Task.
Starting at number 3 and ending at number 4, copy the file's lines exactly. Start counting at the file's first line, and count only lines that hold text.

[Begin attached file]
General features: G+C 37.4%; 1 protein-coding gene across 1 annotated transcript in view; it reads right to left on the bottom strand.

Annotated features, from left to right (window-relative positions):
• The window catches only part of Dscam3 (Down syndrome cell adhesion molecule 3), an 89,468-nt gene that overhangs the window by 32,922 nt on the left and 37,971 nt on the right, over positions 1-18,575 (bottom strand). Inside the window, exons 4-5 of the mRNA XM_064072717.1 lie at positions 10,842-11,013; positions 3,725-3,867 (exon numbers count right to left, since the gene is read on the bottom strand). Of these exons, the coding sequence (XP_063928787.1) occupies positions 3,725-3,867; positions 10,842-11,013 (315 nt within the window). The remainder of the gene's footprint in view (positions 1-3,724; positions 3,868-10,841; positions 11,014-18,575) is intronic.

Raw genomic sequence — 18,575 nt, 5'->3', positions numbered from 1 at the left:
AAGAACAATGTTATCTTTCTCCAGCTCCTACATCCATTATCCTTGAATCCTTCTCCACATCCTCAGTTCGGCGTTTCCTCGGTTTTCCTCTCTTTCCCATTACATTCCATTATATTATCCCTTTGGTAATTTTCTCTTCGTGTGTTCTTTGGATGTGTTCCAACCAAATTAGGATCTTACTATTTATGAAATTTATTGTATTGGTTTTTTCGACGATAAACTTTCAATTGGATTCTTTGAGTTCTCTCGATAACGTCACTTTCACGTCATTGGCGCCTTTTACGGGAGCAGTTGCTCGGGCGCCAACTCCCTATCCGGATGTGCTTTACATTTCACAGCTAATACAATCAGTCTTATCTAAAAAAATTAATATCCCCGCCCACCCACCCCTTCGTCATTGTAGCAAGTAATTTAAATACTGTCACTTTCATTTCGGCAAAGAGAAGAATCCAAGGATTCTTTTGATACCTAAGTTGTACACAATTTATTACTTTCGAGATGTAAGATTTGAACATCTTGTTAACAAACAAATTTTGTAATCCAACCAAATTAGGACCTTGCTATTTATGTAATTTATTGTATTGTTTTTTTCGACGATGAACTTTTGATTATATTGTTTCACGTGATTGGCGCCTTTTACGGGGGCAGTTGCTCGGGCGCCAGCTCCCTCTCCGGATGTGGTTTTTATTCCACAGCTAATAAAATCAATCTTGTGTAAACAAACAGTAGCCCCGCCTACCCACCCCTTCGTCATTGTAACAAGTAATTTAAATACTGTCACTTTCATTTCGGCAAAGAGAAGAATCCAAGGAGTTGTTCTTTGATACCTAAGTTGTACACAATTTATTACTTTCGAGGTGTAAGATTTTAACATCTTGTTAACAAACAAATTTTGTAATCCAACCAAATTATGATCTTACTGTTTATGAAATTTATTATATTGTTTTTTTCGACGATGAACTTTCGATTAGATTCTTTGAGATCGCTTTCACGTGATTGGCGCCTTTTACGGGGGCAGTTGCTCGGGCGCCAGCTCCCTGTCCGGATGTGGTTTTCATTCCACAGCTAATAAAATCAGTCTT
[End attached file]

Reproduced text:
• The window catches only part of Dscam3 (Down syndrome cell adhesion molecule 3), an 89,468-nt gene that overhangs the window by 32,922 nt on the left and 37,971 nt on the right, over positions 1-18,575 (bottom strand). Inside the window, exons 4-5 of the mRNA XM_064072717.1 lie at positions 10,842-11,013; positions 3,725-3,867 (exon numbers count right to left, since the gene is read on the bottom strand). Of these exons, the coding sequence (XP_063928787.1) occupies positions 3,725-3,867; positions 10,842-11,013 (315 nt within the window). The remainder of the gene's footprint in view (positions 1-3,724; positions 3,868-10,841; positions 11,014-18,575) is intronic.

Raw genomic sequence — 18,575 nt, 5'->3', positions numbered from 1 at the left: